The World Of Jazz
Afro-Cuban and Brazilian jazz were united under the name Latin Jazz. Afro-Cuban Jazz appeared in America after the period of bebop, Brazilian jazz developed a little later – by the end of 1960s. The beginnings of Afro-Cuban jazz could be traced in the music of bebop performers – Dizzy Gillespie and Billy Taylor. The jazz substyle was under impact of Cuban and Puerto Rican musicians. There is another name of Brazilian jazz – Bossa nova, this was a style mixing up the main features of samba however under strong influence of jazz music and of some other music styles of the century.
Bossa music was characterized by 120 beats per minute, with eight notes and sophisticated rhythm structure. America welcomed Brazilian jazz in 1962, it was played by Stan Getz and Charlie Byrd there. At the end of 1960s the phenomenon of jazz fusion appeared. Jazz innovators started to combine jazz and rock music, using sophisticated chords and harmonies and a lot of electric instruments: guitar, piano, bass and twenty years later – synthesizers. Popular performers of jazz fusion music were Chick Corea, Tony Williams, Larry Coryell and others.
During 1970s and 1980s jazz music transformed into the so-called “smooth jazz”, which was supported by some innovators in 1990s and in 2000s – by fusion bands. The next source for improvisation of jazz performers were medieval church modes, this movement got the name Modal jazz and it was popular among pianists, sax and trumpet players. At its pick of popularity during 1960s was soul jazz, the sales of these records were the highest. Based on rhythmic “groove” musicians developed significant bass line. An outstanding musician of this style was Horace Silver.
This period of jazz music development was known for growing gap between the older audience concentrated on the traditional jazz styles and those who were craving for new extensions. In the 1980s drums were getting louder and saxophones rougher, however 1990s brought on the contrary a new quiet style – smooth jazz or cool jazz, which shouldn’t be mixed up with the cool jazz of 1950s.
The new jazz style presented a blending of jazz and rock with beat moving to the background of the composition. This style was very popular and was developed by Grover Washington, Jr., Kenny G and some other saxophonists. Another substyle of 1980s was acid jazz, based on some elements of disco, but characterized by intensive and even aggressive rock drums and electric guitar. Nu jazz blended jazz with modern electronic music. At the end of 1980s appeared jazz rap – a kind of combination of jazz with hip-hop. When different forms of electronic music gained their popularity in 1990s, some musicians tried to fuse jazz elements with electronic music. Their experiments had various names: “future jazz”, “jazz-house”, “Junglebop” (Gridley, 2000).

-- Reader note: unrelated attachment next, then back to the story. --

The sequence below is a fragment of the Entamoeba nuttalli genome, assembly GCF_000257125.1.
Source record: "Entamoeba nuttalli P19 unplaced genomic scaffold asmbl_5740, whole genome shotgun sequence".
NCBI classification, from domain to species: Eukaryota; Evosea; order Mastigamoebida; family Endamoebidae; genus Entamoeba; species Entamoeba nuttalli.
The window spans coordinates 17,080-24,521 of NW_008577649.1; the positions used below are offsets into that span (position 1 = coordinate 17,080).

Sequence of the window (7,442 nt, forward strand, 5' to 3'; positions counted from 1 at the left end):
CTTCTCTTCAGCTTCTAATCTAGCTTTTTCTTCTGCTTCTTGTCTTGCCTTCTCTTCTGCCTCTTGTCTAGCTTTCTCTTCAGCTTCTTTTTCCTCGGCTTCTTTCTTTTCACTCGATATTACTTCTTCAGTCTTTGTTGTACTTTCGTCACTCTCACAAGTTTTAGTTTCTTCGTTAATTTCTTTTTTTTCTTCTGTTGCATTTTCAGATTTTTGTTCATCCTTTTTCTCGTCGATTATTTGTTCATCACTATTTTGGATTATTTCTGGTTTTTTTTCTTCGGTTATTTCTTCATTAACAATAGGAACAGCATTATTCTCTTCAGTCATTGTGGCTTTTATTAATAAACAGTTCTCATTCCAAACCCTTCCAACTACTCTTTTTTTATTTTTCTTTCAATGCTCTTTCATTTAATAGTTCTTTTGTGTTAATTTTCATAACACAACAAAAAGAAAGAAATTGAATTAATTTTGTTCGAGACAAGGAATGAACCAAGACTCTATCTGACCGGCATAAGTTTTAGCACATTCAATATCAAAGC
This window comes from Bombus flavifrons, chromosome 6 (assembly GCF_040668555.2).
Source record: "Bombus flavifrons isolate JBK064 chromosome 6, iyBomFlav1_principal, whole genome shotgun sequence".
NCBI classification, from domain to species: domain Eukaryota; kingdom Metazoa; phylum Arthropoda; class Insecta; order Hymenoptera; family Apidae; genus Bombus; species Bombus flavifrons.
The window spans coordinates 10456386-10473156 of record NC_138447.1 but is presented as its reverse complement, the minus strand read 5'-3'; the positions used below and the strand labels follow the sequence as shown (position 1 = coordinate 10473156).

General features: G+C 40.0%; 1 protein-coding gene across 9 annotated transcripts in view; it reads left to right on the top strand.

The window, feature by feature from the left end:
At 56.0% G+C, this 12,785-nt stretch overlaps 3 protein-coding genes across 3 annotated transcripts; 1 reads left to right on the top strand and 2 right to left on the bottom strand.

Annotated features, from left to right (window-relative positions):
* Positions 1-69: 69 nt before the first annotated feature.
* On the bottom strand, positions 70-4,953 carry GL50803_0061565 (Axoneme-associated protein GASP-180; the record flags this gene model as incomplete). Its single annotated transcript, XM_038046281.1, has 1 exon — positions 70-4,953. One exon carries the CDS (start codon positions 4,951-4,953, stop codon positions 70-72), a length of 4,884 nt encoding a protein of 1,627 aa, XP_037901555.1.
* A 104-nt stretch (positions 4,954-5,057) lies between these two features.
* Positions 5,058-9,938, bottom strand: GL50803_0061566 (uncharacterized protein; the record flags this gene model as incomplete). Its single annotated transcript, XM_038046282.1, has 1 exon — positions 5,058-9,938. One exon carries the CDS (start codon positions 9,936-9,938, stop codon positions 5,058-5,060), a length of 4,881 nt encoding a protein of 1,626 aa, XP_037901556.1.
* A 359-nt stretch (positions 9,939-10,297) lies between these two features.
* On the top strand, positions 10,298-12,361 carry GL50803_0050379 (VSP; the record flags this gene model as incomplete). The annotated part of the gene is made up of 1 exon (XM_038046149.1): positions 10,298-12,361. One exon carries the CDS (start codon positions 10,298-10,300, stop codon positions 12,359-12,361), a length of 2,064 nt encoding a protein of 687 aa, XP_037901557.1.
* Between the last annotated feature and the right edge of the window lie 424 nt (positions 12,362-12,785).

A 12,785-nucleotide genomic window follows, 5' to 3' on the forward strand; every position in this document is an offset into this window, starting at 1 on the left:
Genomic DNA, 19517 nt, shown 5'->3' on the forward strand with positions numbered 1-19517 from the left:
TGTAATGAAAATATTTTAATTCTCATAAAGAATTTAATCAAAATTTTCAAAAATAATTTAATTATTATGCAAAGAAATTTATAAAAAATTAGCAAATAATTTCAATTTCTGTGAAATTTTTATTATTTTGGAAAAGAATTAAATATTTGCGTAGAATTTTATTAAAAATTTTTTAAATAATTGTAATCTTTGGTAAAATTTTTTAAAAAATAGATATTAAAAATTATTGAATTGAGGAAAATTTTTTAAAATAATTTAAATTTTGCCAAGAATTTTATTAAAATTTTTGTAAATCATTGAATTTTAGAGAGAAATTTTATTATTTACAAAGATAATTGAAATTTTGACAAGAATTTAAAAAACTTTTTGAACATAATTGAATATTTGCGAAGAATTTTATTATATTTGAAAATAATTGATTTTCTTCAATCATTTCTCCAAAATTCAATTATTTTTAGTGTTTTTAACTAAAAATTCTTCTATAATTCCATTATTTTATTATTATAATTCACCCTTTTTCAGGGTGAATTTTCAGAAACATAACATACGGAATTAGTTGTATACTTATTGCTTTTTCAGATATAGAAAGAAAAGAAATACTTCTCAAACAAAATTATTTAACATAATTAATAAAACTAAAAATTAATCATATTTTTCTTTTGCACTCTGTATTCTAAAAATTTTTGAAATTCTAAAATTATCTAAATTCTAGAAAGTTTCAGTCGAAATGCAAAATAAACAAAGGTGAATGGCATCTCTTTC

Actually this music could not be placed among other jazz variations as it lacked the key element – improvisation. The more traditional jazz performers of the period were pianist Bugge Wesseltoft, trumpeter Nils Petter Molv? r, the trio Wibutee, and Django Bates (Monson, 1996). The United Kingdom Cinematic Orchestra made a significant contribution to this area as well. In 2000s jazz or its mixture with Urban music was produced by neo-soul musicians Jamie Cullum, Jill Scott, Norah Jones and other. However there was a strong dispute whether their music could be related as jazz or not.
In 2006 Christina Aguilera issued the jazz-based album – Back to Basis by. On the 13th November 2006 the International jazz festival took place in Vilnius, in the list of musicians stood: DENNIS ROLLINS BADBONE & Co (from Great Britain), Jay Phelps, Johnny Heyes, Pete Cochrane, Alex Morgan, Dewi Young and other. Overall, history of jazz music is rather long and rich in events. Starting from the 1920s this music trend appeared and till the moment it holds a firm place among other music genres. During the years of its development, jazz influenced other genres, mixed up with some of them, which resulted in various forms of jazz music.
It is really hard to foresee the future of jazz music, most likely that it will continue its transformation and development and there will always be jazz musicians and audience admiring this great music genre.
Dale, R. (1996). The World Of Jazz. Edison, NJ: Chartwell Books. Erlewine, M. (1998). All Music Guide to Jazz: The Experts’ Guide to the Best Jazz Recordings. 3d ed. San Francisco: Miller Freeman Books. Gioia, T. (1997). The History of Jazz. Oxford, New York: Oxford University Press.